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Disability Badminton - An Introduction

Disability Badminton - An Introduction

Hi, I’m Tom Webster – BADMINTON England’s Disability Manager. Since my appointment in mid-March, I’ve been the lead for disability badminton. Although I am part of the Development team, I work across all departments of BADMINTON England to co-ordinate our disability badminton strategy.

Badminton is a sport for everyone, regardless of any physical, sensory or intellectual impairment. With small amendments to the playing areas, non-disabled players can play against or alongside players in wheelchairs or with mobility impairments.

The most talented disabled players can progress to the Four Nations Disabled Badminton Championships. In recent years this has been hosted here in England, in Liverpool in 2009 and Manchester in 2010, linked directly to the European Championships. Recently a number of exciting developments have taken place which should further help to improve disability badminton in England. A coaching course has been developed which will teach coaches how to deliver quality sessions to disabled participants. To complement this, several disability-specific and inclusive ‘mainstream’ clubs have a thriving disabled membership. In addition we hope to raise the profile of the sport amongst our members and the general public with a dedicated section on the BADMINTON England website.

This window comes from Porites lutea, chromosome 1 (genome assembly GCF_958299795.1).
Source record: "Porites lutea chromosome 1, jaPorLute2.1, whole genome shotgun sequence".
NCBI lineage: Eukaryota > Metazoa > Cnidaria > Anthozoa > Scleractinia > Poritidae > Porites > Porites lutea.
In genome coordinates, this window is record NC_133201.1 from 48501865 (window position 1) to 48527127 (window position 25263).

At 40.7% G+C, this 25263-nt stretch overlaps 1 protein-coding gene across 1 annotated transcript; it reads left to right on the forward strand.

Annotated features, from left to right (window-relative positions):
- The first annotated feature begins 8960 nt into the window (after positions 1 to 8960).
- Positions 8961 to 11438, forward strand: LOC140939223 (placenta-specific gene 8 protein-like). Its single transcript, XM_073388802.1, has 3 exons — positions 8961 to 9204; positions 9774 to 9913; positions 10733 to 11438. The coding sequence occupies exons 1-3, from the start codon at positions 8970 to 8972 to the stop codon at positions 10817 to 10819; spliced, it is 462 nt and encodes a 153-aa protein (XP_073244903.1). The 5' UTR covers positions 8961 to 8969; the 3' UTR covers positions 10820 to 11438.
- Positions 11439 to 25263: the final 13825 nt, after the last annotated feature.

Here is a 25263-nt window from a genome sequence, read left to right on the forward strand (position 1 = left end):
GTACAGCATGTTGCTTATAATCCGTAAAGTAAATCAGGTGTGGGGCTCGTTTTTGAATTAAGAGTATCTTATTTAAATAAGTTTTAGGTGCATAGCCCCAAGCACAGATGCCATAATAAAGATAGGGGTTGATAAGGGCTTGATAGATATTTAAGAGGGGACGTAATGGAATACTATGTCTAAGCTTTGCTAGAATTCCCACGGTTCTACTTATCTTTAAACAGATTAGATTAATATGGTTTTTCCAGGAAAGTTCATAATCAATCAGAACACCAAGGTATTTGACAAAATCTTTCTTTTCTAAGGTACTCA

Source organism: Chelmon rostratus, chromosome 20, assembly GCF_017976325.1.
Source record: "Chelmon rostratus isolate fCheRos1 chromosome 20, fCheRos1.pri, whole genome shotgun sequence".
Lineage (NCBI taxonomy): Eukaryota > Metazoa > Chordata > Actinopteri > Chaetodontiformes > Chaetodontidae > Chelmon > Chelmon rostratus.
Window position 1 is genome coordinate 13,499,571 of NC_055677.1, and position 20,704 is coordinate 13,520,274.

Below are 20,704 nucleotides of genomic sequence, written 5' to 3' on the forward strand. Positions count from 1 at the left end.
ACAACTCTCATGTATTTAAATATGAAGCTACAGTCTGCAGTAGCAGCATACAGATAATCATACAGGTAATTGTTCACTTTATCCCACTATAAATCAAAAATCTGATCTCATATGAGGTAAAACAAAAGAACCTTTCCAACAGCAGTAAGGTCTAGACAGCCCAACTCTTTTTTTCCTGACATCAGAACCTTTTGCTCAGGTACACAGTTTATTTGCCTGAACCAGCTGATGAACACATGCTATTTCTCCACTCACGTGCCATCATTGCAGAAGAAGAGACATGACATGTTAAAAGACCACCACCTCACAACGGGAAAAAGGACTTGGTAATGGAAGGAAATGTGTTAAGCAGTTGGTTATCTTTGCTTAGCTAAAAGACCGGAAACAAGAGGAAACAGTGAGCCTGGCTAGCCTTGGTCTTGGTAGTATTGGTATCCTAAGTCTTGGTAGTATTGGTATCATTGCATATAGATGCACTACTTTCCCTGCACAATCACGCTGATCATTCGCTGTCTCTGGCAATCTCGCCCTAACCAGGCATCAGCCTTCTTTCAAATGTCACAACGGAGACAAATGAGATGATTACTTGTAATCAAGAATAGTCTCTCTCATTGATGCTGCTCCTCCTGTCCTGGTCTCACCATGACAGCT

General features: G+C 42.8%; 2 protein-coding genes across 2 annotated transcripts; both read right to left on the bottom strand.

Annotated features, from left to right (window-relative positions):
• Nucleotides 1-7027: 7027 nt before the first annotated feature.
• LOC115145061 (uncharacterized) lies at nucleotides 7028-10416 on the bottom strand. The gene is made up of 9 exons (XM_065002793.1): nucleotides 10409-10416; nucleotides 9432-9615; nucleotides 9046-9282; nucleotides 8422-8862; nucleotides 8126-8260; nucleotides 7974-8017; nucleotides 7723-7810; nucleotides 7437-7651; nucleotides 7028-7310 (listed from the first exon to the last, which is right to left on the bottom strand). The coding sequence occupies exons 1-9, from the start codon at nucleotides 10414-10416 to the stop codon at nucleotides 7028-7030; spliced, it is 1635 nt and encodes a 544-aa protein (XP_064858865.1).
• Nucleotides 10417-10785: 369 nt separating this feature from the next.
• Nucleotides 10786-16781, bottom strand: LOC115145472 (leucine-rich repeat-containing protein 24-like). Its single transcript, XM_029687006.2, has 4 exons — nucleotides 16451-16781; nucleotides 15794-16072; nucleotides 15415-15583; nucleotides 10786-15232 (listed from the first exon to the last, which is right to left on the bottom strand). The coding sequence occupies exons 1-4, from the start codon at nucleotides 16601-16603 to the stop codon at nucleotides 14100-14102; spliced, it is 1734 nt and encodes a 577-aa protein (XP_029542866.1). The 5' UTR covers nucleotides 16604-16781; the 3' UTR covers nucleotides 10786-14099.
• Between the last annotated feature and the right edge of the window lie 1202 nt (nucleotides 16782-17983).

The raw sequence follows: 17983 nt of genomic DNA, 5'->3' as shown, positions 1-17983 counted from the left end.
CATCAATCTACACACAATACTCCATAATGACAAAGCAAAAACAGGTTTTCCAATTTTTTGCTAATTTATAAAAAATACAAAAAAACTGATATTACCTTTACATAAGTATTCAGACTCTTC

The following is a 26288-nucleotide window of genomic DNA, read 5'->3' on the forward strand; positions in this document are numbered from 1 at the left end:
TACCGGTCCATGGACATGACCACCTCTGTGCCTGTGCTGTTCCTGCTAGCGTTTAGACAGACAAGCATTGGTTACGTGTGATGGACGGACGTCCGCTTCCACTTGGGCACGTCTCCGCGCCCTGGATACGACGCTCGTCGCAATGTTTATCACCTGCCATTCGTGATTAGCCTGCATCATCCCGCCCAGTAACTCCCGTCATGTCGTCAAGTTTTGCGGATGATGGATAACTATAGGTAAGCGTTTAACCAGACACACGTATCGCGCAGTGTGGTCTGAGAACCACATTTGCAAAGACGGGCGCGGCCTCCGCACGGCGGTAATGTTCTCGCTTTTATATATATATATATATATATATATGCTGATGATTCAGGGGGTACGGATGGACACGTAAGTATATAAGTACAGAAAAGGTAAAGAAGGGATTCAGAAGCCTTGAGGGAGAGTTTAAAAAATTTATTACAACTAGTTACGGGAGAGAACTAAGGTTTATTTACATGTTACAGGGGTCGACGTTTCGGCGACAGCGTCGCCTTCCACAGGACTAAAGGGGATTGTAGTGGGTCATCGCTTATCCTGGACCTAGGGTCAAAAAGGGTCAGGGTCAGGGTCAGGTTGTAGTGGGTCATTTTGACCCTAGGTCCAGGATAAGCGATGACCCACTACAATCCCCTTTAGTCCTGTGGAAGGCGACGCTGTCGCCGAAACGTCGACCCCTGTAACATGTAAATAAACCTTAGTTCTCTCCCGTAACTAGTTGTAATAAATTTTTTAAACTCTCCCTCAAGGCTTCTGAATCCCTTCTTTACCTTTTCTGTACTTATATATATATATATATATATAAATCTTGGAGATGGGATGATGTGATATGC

At elite level, England already boasts 13 players in the World’s Top 10 across various impairment classifications. This bears well for future medal prospects as the Badminton World Federation continue to press for inclusion in the Paralympic Games by 2016.

European Badminton Championships for the Disabled – 21st-24th May 2010

13 English players travelled to the Swiss Olympic Centre at Kerenzerberg, high in the Alps, for the 7th European Badminton Championships for the Disabled, taking on the best the continent has to offer in one of the most prestigious disabled badminton tournaments in the world. Kent pair Ollie Clarke and Andrew Martin were the biggest success stories, teaming up to take Gold in the Dwarf Men’s Doubles, squeezing Devon’s Krysten Coombs and Ireland’s Niall McVeigh into Silver medal position. Clarke then made it a weekend to remember by beating McVeigh to claim the Men’s Singles in a thrilling finale; 21-19, 15-21, 21-19. Antony Forster (Avon) was England’s other Gold medallist, triumphing in the STU5 Men’s Doubles alongside German partner Frank Deitel without dropping a game. After progressing serenely to the final they wrapped up the Championship with a win over Turkish pair Eser and Tuzcu 21-11, 21-17.

England finished the Championships a highly creditable 3rd in the medal table (2.5G, 3S, 4B) behind Germany (4G, 2S, 6B) and Israel (4G, 3S, 4B).